Critical Digital Sovereignties

Sovereign Sensorium: Digesting, Pleasing, Disciplining the Sovereign Body

This series of essays explores the complex relations between the body and notions of sovereignty in a broad range of media and mediated experiences.

Heather Jaber's essay "Fear, pleasure and digital leaks in Egypt" examines how portrayals of bodily intimacy on the Egyptian drama Awalem Khafeya reflect concerns over national vulnerability, morality, and the porousness of the state's boundaries.

Florence Madenga's essay "Notes and Experiments in Autoethnography: Eastern State Penitentiary" is an experimental autoethnography, combining sonic material from Philadelphia's historical Eastern State Penitentiary with reflections on the ethnographic form and the kind of media theory that can capture the complexities of thinking through the carceral society.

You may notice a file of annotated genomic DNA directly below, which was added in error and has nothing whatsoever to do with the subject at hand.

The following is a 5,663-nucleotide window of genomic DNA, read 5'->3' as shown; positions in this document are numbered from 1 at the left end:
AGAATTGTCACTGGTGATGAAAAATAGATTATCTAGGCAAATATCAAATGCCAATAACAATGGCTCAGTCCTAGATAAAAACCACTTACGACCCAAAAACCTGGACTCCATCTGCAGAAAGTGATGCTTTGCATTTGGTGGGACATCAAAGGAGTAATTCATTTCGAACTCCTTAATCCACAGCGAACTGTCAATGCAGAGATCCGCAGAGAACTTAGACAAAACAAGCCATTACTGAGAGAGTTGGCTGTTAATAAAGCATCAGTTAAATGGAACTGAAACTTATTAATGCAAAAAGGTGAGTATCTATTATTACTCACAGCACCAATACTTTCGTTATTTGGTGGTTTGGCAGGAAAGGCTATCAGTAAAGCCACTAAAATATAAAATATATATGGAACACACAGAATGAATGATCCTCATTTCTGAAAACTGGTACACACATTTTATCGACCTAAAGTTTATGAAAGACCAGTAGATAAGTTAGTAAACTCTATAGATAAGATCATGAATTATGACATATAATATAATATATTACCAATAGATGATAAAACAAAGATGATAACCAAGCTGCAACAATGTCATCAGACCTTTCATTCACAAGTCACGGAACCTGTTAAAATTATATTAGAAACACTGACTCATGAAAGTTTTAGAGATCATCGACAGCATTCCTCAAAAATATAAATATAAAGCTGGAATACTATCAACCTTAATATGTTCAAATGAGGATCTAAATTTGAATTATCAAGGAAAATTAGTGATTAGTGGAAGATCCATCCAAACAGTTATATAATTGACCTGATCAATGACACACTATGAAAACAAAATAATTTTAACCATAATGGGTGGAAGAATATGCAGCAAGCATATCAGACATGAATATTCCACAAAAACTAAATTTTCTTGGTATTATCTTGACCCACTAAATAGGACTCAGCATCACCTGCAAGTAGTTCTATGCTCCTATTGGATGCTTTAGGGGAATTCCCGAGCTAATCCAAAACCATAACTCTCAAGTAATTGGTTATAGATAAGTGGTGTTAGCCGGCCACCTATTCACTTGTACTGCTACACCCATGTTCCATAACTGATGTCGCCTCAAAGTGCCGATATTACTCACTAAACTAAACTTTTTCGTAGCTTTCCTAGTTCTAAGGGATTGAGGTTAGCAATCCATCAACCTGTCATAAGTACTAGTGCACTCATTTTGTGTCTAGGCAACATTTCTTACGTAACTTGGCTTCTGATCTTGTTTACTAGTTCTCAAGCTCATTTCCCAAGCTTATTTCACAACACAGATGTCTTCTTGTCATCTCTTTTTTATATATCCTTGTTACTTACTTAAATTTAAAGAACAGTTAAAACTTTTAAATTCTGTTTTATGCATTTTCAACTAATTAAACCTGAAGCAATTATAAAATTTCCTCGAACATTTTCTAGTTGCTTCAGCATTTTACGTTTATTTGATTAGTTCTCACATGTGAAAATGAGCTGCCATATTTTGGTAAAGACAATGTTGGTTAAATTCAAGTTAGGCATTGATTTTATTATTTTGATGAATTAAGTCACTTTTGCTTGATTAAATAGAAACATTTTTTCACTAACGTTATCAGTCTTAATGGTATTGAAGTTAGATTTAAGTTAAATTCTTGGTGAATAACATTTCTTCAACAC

Lastly, Giang Nguyen-Thu's essay "Digesting National Sovereignty" examines Vietnamese mothers' transactions and interactions on Facebook, and the means through which they express and handle anxieties over toxicity and cleanliness, particularly in food.


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